The Beatles’ iconic album “Sgt. Pepper’s Lonely Hearts Club Band” turned 50 in 2017, so the town of Liverpool – the birthplace of John, Paul, George and Ringo – held a Sgt. Pepper at 50 Festival to commemorate the occasion, featuring 13 events to coincide with the 13 tracks on the album.
Kicking off the Festival was a new work by renowned choreographer Mark Morris called “Pepperland,” commissioned by the city of Liverpool.
But wait—how did an eclectic American choreographer end up creating a one-hour dance piece based on “Sgt. Pepper’s” for a Liverpool festival?
“I knew the producer of the festival, and he sort of threw the idea out there with no guarantee that I’d do it,” Morris told me during a recent phone interview. “I took it because it was a surprising and interesting project. I don’t get assignments often, and I thought it would be an interesting thing to do. It was just that simple.”
Simple meant an intense four-month creative process that culminated with the world premiere on May 25, 2017, which drew raves from critics and audiences.
Now, Morris brings “Pepperland” to Segerstrom Center for three performances June 17-18.
According to the Mark Morris Dance Group website, “Pepperland” features an original score by composer Ethan Iverson inspired by the songs “Sgt. Pepper’s Lonely Hearts Club Band,” “With a Little Help From My Friends,” “A Day in the Life,” “When I’m Sixty-Four,” “Within You Without You,” and “Penny Lane.”
An unprecedented chamber music ensemble of voice, theremin, soprano sax, trombone, piano, organ, harpsichord, and percussion tease out and elaborate on Sgt. Pepper’s non-rock and roll influences. Arrangements of half a dozen songs from the album intermingle with Pepper-inspired original pieces intended especially for Morris’ profound understanding of classical forms: Allegro, Scherzo, Adagio, and the blues.
“I only work with live music, so I knew immediately it should be Ethan Iverson who should confront the music and arrange it and make it into the program that it is,” said Morris. “We chose the repertory that would work the best (from “Sgt. Pepper’s”), the rest refers to the music and the times and the influences and modulations. We worked from the album—that was the source material. As soon as he had something written, I was working with it.”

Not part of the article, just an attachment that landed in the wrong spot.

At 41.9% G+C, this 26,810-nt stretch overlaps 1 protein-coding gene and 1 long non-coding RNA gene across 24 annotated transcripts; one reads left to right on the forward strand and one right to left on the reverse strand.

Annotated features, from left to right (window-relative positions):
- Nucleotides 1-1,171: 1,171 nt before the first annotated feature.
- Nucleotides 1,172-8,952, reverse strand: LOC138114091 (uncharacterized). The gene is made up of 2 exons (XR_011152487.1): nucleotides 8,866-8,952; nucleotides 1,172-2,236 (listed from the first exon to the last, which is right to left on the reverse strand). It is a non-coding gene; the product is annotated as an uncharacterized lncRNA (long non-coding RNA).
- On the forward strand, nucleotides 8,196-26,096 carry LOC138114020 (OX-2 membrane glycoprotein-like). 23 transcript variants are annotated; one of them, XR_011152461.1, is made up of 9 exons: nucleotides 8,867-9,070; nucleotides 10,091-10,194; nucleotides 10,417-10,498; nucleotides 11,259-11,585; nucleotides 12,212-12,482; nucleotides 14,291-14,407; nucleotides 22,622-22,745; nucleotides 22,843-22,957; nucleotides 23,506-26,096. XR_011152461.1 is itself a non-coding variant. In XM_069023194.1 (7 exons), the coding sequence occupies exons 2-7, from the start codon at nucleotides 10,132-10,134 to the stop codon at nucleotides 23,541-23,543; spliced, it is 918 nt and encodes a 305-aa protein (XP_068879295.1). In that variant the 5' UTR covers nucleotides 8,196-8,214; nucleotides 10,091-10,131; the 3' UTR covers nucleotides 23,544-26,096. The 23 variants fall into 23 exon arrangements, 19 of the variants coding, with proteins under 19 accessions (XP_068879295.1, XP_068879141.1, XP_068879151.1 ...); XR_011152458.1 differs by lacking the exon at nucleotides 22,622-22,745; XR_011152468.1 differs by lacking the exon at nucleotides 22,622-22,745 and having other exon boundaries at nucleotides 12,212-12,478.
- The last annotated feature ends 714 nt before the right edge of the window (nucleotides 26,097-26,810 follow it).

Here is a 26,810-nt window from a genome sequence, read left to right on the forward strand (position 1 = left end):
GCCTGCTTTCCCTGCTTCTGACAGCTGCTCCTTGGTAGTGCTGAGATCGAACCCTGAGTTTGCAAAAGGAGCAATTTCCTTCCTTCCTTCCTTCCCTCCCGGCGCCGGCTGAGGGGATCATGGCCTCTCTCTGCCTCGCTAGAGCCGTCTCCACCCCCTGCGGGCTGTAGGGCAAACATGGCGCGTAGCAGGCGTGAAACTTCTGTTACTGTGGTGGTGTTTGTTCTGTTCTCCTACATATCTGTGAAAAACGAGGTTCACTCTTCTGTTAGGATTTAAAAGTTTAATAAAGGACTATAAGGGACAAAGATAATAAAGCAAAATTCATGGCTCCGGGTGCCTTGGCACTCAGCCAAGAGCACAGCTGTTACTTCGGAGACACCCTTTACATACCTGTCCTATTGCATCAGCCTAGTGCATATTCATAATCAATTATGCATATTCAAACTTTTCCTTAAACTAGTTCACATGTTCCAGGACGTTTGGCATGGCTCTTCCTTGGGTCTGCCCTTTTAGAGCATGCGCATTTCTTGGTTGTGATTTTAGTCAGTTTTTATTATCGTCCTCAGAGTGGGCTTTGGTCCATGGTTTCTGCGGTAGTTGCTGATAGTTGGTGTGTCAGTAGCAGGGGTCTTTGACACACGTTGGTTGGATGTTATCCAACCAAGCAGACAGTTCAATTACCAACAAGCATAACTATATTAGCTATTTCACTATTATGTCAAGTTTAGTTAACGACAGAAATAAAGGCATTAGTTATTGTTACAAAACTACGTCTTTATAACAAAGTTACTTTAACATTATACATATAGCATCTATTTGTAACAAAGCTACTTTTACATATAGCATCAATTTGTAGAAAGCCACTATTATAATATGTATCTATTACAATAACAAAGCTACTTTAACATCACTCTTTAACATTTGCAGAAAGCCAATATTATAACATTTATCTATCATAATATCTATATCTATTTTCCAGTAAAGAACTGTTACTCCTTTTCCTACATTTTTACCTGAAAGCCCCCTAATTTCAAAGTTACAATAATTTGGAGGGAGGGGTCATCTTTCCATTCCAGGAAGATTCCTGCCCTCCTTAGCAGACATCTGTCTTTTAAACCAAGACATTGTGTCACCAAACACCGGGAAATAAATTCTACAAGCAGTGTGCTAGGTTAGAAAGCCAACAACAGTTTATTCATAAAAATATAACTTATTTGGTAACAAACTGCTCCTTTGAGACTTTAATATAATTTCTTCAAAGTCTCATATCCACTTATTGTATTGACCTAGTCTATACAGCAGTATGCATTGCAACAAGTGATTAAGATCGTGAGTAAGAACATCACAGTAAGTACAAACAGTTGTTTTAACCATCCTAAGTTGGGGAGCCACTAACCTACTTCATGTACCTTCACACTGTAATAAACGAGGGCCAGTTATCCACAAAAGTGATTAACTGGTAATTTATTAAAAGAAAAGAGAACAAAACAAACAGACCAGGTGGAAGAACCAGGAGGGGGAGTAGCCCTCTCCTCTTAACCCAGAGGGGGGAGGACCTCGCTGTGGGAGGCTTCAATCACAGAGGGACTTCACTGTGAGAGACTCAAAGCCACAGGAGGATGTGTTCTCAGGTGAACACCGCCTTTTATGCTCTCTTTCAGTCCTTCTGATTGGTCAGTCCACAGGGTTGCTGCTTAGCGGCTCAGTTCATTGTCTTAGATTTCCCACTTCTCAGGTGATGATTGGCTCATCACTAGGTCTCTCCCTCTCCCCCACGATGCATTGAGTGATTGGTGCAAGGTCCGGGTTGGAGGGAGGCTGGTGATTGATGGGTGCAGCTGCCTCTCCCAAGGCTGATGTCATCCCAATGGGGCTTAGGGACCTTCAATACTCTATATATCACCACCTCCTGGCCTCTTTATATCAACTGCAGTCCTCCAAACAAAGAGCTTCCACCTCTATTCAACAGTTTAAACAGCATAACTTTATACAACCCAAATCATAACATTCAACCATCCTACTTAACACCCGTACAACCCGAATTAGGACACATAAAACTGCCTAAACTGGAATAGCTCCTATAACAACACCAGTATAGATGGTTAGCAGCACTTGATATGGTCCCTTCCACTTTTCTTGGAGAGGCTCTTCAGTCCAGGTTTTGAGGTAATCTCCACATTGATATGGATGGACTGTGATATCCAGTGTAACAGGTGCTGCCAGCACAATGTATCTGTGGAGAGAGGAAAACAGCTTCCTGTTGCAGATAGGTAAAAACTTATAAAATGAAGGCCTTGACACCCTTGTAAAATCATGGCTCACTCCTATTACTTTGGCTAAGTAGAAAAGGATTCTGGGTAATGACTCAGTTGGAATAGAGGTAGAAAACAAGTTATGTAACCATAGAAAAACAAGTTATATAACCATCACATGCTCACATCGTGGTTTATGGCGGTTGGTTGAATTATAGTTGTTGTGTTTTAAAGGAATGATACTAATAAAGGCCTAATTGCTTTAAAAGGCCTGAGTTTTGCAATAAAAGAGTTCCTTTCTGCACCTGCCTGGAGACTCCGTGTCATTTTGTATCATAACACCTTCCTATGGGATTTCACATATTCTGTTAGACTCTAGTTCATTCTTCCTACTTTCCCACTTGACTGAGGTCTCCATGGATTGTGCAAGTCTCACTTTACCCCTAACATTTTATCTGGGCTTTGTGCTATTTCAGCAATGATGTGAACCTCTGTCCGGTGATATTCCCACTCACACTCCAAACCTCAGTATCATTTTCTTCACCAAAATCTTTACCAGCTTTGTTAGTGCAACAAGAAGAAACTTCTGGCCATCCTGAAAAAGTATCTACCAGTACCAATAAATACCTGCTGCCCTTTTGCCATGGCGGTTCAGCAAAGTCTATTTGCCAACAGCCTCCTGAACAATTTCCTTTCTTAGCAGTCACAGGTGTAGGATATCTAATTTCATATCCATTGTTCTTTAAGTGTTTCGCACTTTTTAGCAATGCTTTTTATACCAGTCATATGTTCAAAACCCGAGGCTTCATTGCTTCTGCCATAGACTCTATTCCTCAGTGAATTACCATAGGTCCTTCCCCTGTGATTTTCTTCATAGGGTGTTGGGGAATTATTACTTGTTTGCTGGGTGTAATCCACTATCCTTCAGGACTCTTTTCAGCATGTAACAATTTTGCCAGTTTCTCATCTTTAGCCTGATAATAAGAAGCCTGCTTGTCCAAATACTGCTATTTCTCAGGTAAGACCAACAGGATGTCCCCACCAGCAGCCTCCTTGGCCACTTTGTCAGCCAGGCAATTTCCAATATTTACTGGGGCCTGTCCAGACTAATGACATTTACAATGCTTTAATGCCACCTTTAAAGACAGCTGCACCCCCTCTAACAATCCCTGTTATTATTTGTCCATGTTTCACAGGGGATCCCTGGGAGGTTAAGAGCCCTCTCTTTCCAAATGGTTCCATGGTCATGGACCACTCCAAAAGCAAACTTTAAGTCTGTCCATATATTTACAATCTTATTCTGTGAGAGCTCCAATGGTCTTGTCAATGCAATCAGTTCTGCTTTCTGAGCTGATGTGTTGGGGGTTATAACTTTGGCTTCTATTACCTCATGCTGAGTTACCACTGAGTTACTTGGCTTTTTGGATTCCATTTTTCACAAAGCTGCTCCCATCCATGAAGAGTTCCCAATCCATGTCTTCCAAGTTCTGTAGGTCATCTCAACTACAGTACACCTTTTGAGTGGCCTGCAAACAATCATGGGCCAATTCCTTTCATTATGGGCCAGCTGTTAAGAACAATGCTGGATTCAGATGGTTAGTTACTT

Morris was choreographing “Pepperland” in between traveling with his company and performing other pieces.
“It was logistically complicated, and we did not know what we had until opening night. We were still adjusting until it opened. I did not know if it would work, but it was a big hit opening night so that heartened us, and allowed us to do it other places.”
Including Segerstrom Center, one of the co-commissioners of the piece.
Two words that creep into most reviews of “Pepperland” are joyous and exuberant, although Morris said he does not want audiences to “go into a coma of delight, although we just did a seven-week tour of Britain and they were delighted to have this. It’s not an antidote, parts are touching and moving, it’s not just a barrel of laughs but it is certainly needed these days.”
Morris said that when he first met with his dancers (there are 17 in “Pepperland”), he sat them down and played the entire “Sgt. Pepper’s” album. He wanted them to be familiar with the source material, but he emphasizes that “Pepperland” is not a tribute show.
“I don’t want everyone singing along—that’s a different show.”
Morris said that for the dancers, “Pepperland” is “a one-hour knock down, action packed” affair. Musically, he rounded up some of the top jazz musicians in New York and convinced them to play live on the tour.
According to Morris, the gorgeous costumes by Elizabeth Kurtzman are “based on the period and color palate, I did not what to do a trip down memory lane but it relates to the period.”
I cautiously asked Morris what he hopes audiences will take away after experiencing “Pepperland.”
His response: “Think whatever you want, just watch and listen and you’ll get out alive. I don’t want to dictate a response. People like it, it’s a good show. It doesn’t solve big problems, but it doesn’t have to.”
For tickets, visit SCFTA.org.